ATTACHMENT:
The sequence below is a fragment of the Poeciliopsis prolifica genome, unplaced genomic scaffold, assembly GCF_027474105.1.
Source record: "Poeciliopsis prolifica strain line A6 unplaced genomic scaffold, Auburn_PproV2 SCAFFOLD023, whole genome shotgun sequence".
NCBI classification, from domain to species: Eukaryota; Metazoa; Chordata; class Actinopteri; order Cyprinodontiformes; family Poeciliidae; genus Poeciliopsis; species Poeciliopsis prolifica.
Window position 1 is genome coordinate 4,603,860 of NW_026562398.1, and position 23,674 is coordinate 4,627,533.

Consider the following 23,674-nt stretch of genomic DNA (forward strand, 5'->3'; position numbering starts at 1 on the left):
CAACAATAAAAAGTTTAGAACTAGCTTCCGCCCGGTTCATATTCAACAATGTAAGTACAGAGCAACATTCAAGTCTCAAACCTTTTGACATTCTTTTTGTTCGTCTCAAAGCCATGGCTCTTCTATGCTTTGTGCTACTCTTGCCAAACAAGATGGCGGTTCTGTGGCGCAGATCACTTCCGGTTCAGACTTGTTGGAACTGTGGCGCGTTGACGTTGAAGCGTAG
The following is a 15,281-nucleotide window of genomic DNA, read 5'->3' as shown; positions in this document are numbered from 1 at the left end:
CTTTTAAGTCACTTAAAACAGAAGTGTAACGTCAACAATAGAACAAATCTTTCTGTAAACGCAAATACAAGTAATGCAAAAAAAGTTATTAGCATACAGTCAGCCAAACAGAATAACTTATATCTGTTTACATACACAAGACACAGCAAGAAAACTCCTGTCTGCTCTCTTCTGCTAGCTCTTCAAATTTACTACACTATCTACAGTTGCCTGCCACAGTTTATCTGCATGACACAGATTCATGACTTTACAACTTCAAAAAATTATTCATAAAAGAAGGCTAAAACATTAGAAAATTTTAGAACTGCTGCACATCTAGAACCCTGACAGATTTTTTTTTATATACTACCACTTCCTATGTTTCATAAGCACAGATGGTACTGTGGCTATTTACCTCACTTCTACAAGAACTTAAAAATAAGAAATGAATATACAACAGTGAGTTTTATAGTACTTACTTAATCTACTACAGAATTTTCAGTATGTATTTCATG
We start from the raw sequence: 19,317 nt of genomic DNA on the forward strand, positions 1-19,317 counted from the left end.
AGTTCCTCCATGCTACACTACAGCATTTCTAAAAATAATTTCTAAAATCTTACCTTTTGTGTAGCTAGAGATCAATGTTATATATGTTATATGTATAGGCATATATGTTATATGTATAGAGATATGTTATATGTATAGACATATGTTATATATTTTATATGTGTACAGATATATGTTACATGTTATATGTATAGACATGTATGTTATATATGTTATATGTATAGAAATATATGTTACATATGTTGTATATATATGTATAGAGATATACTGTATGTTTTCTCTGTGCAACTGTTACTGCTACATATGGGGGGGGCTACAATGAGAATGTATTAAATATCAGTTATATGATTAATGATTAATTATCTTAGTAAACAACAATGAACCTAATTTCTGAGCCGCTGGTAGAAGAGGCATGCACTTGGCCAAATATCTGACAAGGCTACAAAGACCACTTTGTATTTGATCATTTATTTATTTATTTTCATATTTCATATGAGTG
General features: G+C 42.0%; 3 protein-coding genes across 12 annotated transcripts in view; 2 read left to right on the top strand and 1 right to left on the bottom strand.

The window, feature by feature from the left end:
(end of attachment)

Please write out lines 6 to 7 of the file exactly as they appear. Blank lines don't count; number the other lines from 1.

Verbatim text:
CAACAATAAAAAGTTTAGAACTAGCTTCCGCCCGGTTCATATTCAACAATGTAAGTACAGAGCAACATTCAAGTCTCAAACCTTTTGACATTCTTTTTGTTCGTCTCAAAGCCATGGCTCTTCTATGCTTTGTGCTACTCTTGCCAAACAAGATGGCGGTTCTGTGGCGCAGATCACTTCCGGTTCAGACTTGTTGGAACTGTGGCGCGTTGACGTTGAAGCGTAG
The following is a 15,281-nucleotide window of genomic DNA, read 5'->3' as shown; positions in this document are numbered from 1 at the left end: